Environmentalists and some European nations are set to clash with the United States over a possible comeback of supersonic travel, saying efforts to set noise guidelines by the middle of the decade could weaken efforts to fight climate change.
Nearly two decades after the last flight of the Anglo-French Concorde, a panel of United Nations aviation experts is meeting from Monday, February 7 and will consider updating a decades-old supersonic noise standard by 2025, according to meeting papers seen by Reuters.
The U.S.-backed push by aerospace companies is supported by the U.S.-based Boom, which has vowed to launch a quieter and less polluting form of supersonic travel than the sleek but noisy Concorde, which ferried the rich and famous across the Atlantic.
Even though it co-developed the only commercial jet to break the sound barrier in the 1960s, France has teamed up with Norway and Sweden to try to delay procedural work on future supersonic jetliners to focus on emissions rules for subsonic flight.
All three countries have made climate action a political priority and want U.N. experts to focus on the source of the current industry emissions, people close to the International Civil Aviation Organization discussions said.
Montreal-based ICAO sets standards on everything from runway markings to crash investigations, which its 193 member states typically translate into regulatory requirements.
Planemakers need those standards “well in advance” to ensure they meet official expectations, said Dan Carnelly, vice-president at the International Coordinating Council of Aerospace Industries Associations, an international aerospace lobby.
“No manufacturer can take the risk that they invest billions of dollars to design and test a new product only for it to become obsolete due to a new regulation imposed soon after it enters into service,” he said.
The very technical discussion is key for a niche market promising to create thousands of jobs. Boom plans a North Carolina plant and has orders from United Airlines.
But critics say focusing on supersonics now would divert time and expertise that could be put toward reducing broader emissions from aviation, a priority this year for ICAO’s full membership, including the United States.
“Supersonic aircraft are a huge distraction for ICAO,” said Dan Rutherford, aviation director at the International Council on Clean Transportation, a U.S.-based environmental research group.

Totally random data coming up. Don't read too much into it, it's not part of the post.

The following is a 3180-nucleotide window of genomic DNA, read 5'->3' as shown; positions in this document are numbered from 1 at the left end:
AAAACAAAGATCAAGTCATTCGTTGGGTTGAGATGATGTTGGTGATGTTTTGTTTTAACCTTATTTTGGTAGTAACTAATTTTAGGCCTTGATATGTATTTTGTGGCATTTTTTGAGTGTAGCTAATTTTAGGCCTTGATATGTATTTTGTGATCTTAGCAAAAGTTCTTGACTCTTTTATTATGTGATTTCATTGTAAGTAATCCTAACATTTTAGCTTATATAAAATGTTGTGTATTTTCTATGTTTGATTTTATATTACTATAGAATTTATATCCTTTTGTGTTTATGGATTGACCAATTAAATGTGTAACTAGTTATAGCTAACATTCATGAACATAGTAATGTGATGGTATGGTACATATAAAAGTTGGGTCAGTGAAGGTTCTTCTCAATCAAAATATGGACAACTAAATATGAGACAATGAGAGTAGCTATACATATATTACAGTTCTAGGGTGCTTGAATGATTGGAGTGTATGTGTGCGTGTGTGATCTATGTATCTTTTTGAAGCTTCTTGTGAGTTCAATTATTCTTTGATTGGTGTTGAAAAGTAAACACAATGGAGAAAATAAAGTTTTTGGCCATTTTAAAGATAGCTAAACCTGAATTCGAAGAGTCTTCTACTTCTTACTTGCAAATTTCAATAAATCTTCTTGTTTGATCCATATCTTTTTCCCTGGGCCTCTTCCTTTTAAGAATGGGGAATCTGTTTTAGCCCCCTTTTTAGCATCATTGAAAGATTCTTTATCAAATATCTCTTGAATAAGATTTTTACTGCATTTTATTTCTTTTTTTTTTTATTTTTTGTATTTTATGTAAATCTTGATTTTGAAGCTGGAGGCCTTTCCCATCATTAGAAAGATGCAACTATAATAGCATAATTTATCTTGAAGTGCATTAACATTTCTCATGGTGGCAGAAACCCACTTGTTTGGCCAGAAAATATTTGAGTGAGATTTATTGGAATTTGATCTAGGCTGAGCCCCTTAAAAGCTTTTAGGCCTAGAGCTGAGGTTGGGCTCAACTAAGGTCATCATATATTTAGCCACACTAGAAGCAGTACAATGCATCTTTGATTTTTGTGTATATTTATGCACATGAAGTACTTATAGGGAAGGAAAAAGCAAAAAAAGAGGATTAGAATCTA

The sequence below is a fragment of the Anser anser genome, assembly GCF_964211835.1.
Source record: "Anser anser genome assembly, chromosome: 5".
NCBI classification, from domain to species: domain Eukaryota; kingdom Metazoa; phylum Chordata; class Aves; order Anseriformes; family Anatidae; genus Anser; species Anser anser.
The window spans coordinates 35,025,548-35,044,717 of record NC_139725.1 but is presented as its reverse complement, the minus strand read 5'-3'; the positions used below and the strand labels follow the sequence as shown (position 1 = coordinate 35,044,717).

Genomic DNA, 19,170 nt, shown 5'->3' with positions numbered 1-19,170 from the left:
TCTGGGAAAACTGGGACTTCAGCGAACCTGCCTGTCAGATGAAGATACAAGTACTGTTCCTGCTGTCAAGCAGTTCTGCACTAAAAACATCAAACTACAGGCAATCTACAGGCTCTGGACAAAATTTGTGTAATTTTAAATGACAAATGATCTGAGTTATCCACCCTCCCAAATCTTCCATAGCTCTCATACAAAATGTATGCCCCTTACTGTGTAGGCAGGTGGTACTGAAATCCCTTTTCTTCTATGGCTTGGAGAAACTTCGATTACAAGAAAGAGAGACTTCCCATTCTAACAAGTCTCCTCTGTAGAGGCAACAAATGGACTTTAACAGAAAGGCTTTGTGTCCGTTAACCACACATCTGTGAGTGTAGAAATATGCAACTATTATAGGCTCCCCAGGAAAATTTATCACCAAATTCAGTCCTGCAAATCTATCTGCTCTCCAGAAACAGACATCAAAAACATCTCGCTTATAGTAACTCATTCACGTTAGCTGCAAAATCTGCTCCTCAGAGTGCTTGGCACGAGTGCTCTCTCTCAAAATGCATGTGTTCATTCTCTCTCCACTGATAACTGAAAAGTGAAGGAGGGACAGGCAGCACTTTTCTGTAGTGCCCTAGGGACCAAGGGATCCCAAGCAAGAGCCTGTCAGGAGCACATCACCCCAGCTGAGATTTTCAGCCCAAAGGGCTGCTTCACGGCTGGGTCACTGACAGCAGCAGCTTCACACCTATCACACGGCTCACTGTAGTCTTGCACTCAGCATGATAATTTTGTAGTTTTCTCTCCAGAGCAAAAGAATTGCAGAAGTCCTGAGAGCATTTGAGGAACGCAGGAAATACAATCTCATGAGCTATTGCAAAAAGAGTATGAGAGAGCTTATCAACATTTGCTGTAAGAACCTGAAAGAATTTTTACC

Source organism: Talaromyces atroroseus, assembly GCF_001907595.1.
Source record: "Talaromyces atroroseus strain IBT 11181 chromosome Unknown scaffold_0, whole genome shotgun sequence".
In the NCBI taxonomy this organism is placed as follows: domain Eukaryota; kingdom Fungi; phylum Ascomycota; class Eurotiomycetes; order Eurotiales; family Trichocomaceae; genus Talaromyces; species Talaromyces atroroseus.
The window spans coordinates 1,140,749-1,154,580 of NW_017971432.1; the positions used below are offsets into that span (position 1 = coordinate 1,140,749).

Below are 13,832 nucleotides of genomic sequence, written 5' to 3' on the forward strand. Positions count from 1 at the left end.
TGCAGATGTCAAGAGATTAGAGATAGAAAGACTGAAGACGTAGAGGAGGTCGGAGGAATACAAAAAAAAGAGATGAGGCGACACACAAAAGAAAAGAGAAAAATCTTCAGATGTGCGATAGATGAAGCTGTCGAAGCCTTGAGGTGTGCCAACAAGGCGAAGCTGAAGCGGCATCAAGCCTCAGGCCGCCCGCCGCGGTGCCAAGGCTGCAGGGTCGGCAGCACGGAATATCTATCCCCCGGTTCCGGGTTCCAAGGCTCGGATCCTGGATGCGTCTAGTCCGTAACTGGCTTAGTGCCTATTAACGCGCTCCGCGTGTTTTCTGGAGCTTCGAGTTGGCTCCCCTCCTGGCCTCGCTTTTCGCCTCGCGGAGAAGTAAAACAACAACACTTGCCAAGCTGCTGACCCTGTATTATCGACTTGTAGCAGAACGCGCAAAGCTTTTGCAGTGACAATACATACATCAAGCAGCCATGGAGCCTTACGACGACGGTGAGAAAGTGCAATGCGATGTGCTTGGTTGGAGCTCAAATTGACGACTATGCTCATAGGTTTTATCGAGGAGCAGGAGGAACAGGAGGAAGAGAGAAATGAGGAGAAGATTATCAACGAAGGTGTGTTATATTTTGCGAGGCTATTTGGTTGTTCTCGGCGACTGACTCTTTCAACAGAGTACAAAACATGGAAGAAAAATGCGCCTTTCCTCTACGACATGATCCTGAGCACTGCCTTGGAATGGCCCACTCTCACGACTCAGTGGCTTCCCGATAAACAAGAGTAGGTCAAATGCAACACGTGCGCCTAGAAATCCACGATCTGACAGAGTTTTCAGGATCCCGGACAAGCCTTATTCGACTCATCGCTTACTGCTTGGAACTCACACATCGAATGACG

Aerospace companies warn that ignoring supersonics at this early stage could be a recipe for countries to go it alone. “A patchwork of local, different regulations would be very difficult, if not impossible, to manage,” Carnelly said.
ICAO declined to comment while discussions at its Committee on Aviation Environmental Protection run from Feb. 7 to 18. The U.S. Federal Aviation Administration (FAA) declined to comment. Supersonics have struggled to meet the noise and emissions standards set for conventional planes.
Boom says its ‘Overture’ jet would meet noise levels that already apply to subsonic planes and run fully on sustainable aviation fuel when it starts flying passengers in 2029.
Carnelly said guidelines specifying that noise limits should be the same for supersonics and subsonic are needed for technical reasons. “The best thing for the industry is to have clear, timely and global standards,” a Boom spokesperson said.
The company aims to start certification flight tests in 2026 ahead of commercial flights before the end of the decade. Some analysts remain cautious over its schedule, which originally called for the plane to enter service in 2023.
Drawbacks of Supersonic Jet
Supersonic airliners have been the objects of numerous recent and ongoing design studies. Drawbacks and design challenges are excessive noise generation (at takeoff and due to sonic booms during flight), high development costs, expensive construction materials, high fuel consumption, extremely high emissions, and an increased cost per seat over subsonic airliners. Despite these challenges, Concorde was claimed to operate profitably.
Sonic booms aren’t just loud; they can also cause physical damage, breaking glass, cracking plaster, and shaking objects off shelves. A boom from a single fighter aircraft in 1966 dislodged tons of rock, crushing archaeological sites in the famous Canyon de Chelly National Monument.
Booms in other countries have caused cattle to stampede and even caused a roof to collapse, killing three French workers. Currently, the primary culprits are military aircraft. Some militaries eventually developed a procedure for sonic boom damage reimbursement.
(With Inputs from Reuters)